There he was presently convinced that his worst suspicions were true, for
Orlando also had not returned.  He saw it all.  They had agreed to meet;
they had met; they had eloped and were gone!  His beady eyes were those
of serpents watching for the instant to strike, and his words burst over
the head of Orlando's mother like shrapnel.

For once, however, the futile, fantastic mother rose higher than herself,
and declared that her son had never run away from, or with, anything in
his life; that he--Joel Mazarine--had never had anything worth her son's
running away with; and that her son, when he came back, would make him
ask forgiveness as he had never asked it of his God.

Indeed, the gaudy little lady stood in her doorway and chattered her
maledictions after him, as he rode back again towards Tralee muttering
curses which no class leader in the Methodist Church ought even to quote
for pious purposes.

Joel Mazarine had flattered himself that he had everything life could
give--money, property and a garden of youth in which his old age could
loiter and be glad; and that he should be defied suddenly and his garden
made desolate, that the lines of his good fortune should be crossed,
caused him to rage like any heathen.  His monstrous egotism made him like
some infuriated bull in the arena, with the banderillos sticking in his
hot hide.

The two people whom he cursed were in Elysium compared to the place where
he tortured himself.  There are desert birds that silently surround a
rattlesnake, as he sleeps, with little bundles of cactus-heads and their
million needles, so that, when the reptile wakes, it cannot escape
through the palisade of bristling weapons by which it is surrounded; and
in ghoulish anger it strikes its fangs into its own body until it dies.
Just such a helpless rage held Joel Mazarine, and his religion did not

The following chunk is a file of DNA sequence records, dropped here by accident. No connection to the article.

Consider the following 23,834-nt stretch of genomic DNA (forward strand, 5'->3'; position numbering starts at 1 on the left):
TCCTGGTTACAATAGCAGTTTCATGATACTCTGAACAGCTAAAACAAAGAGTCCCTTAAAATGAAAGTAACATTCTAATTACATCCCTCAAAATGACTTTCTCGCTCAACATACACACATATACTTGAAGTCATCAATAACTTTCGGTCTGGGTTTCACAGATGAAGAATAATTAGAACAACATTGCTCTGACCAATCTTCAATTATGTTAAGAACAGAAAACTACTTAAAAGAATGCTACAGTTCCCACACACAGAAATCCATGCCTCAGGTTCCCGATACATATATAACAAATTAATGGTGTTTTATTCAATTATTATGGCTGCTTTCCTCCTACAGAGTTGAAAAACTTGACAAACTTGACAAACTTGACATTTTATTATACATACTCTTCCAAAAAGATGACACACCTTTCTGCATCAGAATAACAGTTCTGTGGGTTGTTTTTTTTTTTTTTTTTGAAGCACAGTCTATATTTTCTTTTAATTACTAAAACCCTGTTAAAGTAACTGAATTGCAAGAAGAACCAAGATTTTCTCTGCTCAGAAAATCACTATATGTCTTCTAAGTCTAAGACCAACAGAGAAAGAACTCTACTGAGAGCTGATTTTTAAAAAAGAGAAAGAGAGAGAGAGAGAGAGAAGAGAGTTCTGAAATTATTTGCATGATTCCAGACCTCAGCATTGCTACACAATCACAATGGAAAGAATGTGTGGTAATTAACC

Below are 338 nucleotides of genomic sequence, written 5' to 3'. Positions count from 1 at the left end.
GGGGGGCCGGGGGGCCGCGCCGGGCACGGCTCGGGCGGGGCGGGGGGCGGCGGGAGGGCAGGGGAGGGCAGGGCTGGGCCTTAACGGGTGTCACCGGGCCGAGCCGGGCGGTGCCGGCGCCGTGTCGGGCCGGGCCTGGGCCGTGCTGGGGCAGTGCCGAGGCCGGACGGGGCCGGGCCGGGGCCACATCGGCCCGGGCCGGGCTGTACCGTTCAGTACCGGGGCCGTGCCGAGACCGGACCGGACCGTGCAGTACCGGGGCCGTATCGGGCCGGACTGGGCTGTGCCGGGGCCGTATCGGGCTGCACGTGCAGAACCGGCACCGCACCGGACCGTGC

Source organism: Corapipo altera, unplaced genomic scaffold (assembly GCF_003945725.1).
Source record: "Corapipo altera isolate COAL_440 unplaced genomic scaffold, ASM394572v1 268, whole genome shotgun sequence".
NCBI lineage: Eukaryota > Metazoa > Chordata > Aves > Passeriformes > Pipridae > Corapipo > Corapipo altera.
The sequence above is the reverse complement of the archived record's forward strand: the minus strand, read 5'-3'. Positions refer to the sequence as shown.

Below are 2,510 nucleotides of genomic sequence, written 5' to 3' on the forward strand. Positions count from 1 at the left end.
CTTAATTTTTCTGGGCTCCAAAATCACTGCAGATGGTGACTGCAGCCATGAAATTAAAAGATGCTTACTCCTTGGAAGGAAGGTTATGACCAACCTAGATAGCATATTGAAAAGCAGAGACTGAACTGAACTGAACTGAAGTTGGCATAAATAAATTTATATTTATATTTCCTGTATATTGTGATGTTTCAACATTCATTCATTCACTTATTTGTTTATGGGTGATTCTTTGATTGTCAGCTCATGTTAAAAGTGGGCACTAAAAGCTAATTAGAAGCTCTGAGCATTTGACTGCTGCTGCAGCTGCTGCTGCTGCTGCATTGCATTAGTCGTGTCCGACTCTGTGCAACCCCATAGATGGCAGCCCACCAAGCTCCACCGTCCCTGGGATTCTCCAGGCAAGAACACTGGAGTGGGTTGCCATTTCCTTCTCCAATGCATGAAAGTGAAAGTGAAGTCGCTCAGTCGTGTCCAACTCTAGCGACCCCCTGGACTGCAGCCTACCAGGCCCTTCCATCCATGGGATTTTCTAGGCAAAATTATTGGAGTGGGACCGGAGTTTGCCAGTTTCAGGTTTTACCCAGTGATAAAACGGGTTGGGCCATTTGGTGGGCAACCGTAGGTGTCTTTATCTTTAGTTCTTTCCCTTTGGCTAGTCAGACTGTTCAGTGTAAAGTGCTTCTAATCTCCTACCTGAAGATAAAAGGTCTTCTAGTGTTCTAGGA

suggest seeking comfort at that Throne of Grace to which he had so
publicly prayed on occasions.

Night held him prowling in his own coverts; morning found him yellow and
mottled, malicious, but now silent.  He somehow felt that he would know
the truth and the whole truth soon.  He ate his pork and beans for
breakfast with the appetite of a ravenous animal.  He put pieces of the
pork chop in his mouth with his fingers; he gulped his coffee; but all
the time he kept his eyes on the open door, as though he expected some
messenger to announce that Providence had stricken his rebellious wife
by sudden death.  It seemed to him that Nature and Jehovah must unite to
avenge him.

After three hours of further waiting he determined to go into Askatoon.
He would have bills printed advertising for Louise as he had done for
stray cattle; he would have notices put in the newspapers proclaiming
that his wife was strayed or stolen and must be put in pound when
discovered.  At the moment he decided thus, he caught sight of a wagon
approaching from the north.  It was near enough for him to see that there
was a woman in it; and the eyes of the half-breed hired woman, possessing
the Indian far-sight, saw that it was Louise, and told her master so.

Ten minutes later Louise stood in front of the Master of Tralee, and the
Master of Tralee filled the doorway.  "What you want here?" he asked of
her with blurred rage in his voice.